The Lady in the Van
When I was a graduate student, there was a homeless lady in New Haven. Well, there were a lot of them, actually, despite the town’s efforts to hide them from the well-off parents of the school’s undergraduate student body. But there was one, in particular, who people called “The Shakespeare Lady”.
You’d usually see her somewhere along Whitney Avenue, maybe at the corner with Grove Street, or on the small side-road of Audubon Street. She’d call out to the passers-by, asking to recite something from Shakespeare for them, and maybe get a donation. She’d seem like she was doing something more than just panhandling, that way. Most people would just assume she’d memorized a bit of the balcony scene from Romeo and Juliet, or maybe Hamlet’s famous soliloquy. I certainly did, until my advisor introduced me to Margaret Holloway.
Margaret had attended Bennington College on scholarship, and gone on to earn her MFA in directing at the Yale School of Drama, twenty years before I knew her. But then mental health issues led to drug problems; even as she got clean, the havoc they wreaked on her life made it all but impossible to recover. She made great strides, though, while I knew her, and last I heard she was still okay. I hope she still is.
I found myself thinking about Margaret a lot as I watched The Lady in the Van, Alan Bennett’s (surrogate-Bennett regular Alex Jennings) memoir-turned-play-turned-film about his experiences with Mary Shepherd (Maggie Smith). He met her in the 1970s, already a fixture of the gentrifying Camden neighborhood he moved into. And while he claims to be as disdainful of her as the worst of his neighbors, when she finds herself in a tight spot he suggests she temporarily park her van in the driveway he isn’t using anyway, where she then stayed for fifteen years.
Of course, there’s more to the story than that. Miss Shepherd had a life before she was the crazy old lady in her haphazardly-painted Bedford van. And even once she’s in the van, there’s a whole living breathing person hidden away inside that hard exterior. Richard Gere may have locked down the travails of homelessness in the under-appreciated Time out of Mind, but Dame Maggie embodies the humanity of this unappreciated woman in a way that nobody else could.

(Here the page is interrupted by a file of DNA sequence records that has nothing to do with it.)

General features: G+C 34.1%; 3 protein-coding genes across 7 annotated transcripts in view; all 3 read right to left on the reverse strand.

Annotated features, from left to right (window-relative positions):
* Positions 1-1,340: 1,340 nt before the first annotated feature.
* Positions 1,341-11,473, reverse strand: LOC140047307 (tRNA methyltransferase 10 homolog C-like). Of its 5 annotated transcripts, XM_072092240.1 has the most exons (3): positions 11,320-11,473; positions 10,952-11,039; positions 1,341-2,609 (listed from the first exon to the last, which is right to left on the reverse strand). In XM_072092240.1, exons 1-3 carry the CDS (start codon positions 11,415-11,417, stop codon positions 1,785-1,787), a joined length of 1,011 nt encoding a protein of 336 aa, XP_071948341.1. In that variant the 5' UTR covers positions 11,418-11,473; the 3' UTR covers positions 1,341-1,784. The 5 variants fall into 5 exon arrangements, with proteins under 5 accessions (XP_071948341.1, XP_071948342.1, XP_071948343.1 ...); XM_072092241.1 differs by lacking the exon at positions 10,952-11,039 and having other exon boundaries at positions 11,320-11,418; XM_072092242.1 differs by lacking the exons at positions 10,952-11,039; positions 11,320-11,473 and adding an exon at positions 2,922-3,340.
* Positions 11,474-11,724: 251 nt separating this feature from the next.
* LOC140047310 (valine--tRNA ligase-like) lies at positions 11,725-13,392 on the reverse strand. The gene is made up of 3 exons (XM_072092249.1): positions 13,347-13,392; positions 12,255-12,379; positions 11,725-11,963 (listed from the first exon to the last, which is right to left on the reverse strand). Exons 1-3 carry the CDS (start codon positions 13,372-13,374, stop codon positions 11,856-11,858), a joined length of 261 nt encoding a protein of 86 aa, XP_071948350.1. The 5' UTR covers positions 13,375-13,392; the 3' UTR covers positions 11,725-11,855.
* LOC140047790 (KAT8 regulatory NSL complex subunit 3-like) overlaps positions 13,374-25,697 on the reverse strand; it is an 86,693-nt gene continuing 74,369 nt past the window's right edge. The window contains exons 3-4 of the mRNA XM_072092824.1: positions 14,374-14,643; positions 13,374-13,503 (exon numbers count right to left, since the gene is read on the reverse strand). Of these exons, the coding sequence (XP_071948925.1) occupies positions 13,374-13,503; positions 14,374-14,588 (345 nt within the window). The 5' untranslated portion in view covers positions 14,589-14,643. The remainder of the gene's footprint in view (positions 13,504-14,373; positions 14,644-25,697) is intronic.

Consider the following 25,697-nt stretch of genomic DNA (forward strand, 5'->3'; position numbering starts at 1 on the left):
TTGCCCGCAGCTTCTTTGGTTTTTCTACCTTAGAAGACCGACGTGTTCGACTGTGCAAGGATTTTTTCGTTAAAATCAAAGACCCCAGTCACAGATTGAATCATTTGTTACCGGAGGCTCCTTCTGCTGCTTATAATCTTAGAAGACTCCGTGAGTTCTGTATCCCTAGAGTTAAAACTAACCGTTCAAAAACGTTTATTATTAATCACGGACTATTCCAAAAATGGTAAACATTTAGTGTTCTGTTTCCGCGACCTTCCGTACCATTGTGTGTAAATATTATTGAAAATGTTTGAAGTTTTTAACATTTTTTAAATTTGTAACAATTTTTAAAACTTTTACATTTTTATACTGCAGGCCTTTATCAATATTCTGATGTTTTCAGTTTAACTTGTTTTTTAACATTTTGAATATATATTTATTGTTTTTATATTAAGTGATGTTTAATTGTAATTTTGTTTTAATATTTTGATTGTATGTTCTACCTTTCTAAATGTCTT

In its way, that’s what sets The Lady in the Van apart from most other films about homeless people. Calls for better social services are all well and good, and by all means I support improving them. But all too often our concern for homeless people is marked by a distinct “othering”. That is, we are concerned because it’s such a shame what happens To Them, the others over there. The irony is especially acute in America, so marked lately by the idea that we should never take from the rich because we may one day become rich ourselves, that we never consider what might happen if one day we may be poor.
This othering is embedded in how we write and talk about the issue. We speak of “the homeless”, making indigence their essential trait rather than one unfortunate fact about them. And this leads on to “the homeless problem”, rather than “the homelessness problem”, as if the people themselves are the problem. That’s certainly how both town and gown in New Haven viewed people like Margaret Holloway.
But not everyone has the chance to know someone like Margaret, even to the little extent that I did. Many of the sort who will seek out The Lady in the Van have constructed nice, clean enclaves that isolate them from ever having to come face to face with the human reality of homelessness. Even some of Bennett’s neighbors do all they can to avoid Miss Shepherd, and Bennett himself insists to a social worker that despite offering his driveway he is not her caretaker. For all our high-minded, compassionate liberalism, we still look away when brought face to face with someone in her situation. Bennett’s story implores us not to forget that these are people with lives as complicated and meaningful as any of ours.
Worth It: yes.
Bechdel-Wallace Test: pass.